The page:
Click here for 8 pages of quotes from this terrific book. on-being-certain-quotes
This book is a good antidote to the know-it-all, imperative, pontificating folk who say, “I know what I know! Don’t confuse me with the facts.”
It’s a deep book about epistemology, the “feeling of knowing,” and how the brain works. I’m not savvy enough to grapple with Burton’s claims but I found them so compelling I lifted my favorite quotes for your reading enjoyment. I am almost certain you’re going to enjoy this book.
This essay is not about why having religious beliefs is good; it’s about why having religious beliefs isn’t bad. That, and some cool dating advice.
It’s one of seven essays in the book, Essays in Pragmatism by William James (The Hafner Library of Classics, 1948).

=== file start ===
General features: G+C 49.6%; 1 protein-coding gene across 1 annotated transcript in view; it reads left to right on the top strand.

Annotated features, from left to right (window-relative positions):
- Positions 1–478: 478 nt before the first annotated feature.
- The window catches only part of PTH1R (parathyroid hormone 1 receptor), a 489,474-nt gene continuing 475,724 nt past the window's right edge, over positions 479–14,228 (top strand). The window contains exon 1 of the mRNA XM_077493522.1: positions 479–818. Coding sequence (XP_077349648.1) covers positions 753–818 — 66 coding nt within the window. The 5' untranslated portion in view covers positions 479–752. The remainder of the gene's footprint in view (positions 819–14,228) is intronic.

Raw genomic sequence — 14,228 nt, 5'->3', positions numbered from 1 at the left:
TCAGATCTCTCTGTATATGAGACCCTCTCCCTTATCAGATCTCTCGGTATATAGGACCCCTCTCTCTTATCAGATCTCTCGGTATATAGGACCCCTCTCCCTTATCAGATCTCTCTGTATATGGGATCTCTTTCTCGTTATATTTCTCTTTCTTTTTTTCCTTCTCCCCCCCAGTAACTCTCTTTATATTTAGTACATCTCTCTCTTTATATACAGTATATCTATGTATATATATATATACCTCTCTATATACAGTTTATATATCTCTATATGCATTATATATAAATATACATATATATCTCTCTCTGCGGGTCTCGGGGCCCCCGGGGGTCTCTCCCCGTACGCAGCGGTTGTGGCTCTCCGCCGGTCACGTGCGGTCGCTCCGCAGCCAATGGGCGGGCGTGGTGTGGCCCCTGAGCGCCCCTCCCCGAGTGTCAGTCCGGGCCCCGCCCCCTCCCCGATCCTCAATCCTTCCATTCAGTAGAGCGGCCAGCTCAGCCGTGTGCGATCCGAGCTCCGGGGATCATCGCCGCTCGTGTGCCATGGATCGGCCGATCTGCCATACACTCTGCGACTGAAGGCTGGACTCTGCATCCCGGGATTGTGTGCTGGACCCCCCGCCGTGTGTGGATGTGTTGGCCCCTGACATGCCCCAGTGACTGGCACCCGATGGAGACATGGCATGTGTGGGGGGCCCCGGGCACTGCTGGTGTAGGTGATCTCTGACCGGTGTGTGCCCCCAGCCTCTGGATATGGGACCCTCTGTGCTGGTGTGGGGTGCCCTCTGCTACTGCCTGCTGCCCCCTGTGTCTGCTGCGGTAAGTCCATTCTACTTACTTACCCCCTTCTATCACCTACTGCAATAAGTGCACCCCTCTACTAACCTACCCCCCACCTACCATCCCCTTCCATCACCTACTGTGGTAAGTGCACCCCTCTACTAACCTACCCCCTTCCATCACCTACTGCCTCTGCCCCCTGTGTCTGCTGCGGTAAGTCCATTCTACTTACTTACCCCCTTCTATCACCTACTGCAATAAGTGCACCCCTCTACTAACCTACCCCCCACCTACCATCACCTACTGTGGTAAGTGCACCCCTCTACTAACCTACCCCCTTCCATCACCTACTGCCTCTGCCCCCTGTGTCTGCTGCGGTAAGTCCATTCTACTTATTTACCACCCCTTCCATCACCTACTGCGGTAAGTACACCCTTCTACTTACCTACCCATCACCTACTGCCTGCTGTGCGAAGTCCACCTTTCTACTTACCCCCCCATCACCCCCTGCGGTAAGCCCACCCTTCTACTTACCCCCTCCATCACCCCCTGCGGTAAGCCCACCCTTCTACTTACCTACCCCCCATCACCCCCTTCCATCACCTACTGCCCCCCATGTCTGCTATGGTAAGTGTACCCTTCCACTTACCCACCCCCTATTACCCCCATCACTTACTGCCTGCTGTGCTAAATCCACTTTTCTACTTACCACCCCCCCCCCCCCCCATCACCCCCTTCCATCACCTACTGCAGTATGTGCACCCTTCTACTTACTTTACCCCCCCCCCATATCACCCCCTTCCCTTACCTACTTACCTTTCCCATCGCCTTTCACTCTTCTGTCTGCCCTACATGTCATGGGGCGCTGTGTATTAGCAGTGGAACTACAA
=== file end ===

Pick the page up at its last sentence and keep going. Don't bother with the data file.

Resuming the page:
In our day of resurgent atheism it’s rare to come across a philosopher who argues for the legitimacy of religious belief. As one who aspires to be a person of faith I was delighted to read The Will To Believe by American philosopher William James. Too bad it’s 119 years old.
This dandy 21 page lecture—he calls it a sermon—given in 1896 to the Philosophical Clubs at Yale and Brown Universities inspires me. His outline includes ten sections which he didn’t name. For convenience sake I’ve given each section a descriptive title.
Click here for a 6 page summary. The Will To Believe
Those interested in recent developments in cognitive science, behavioral economics, and books by Nobel Prize winners will appreciate this book summary. I’ve boiled down a nearly 500 page book to sixteen pages! It was hard going since I’m a novice in these fields but I want to think clearly and that’s the theme of this book. Kahneman identifies over 40 biases we bring to our decisions that will trip us up if we’re not aware of them.
Click here for a free summary of Thinking Fast and Slow Book Summary.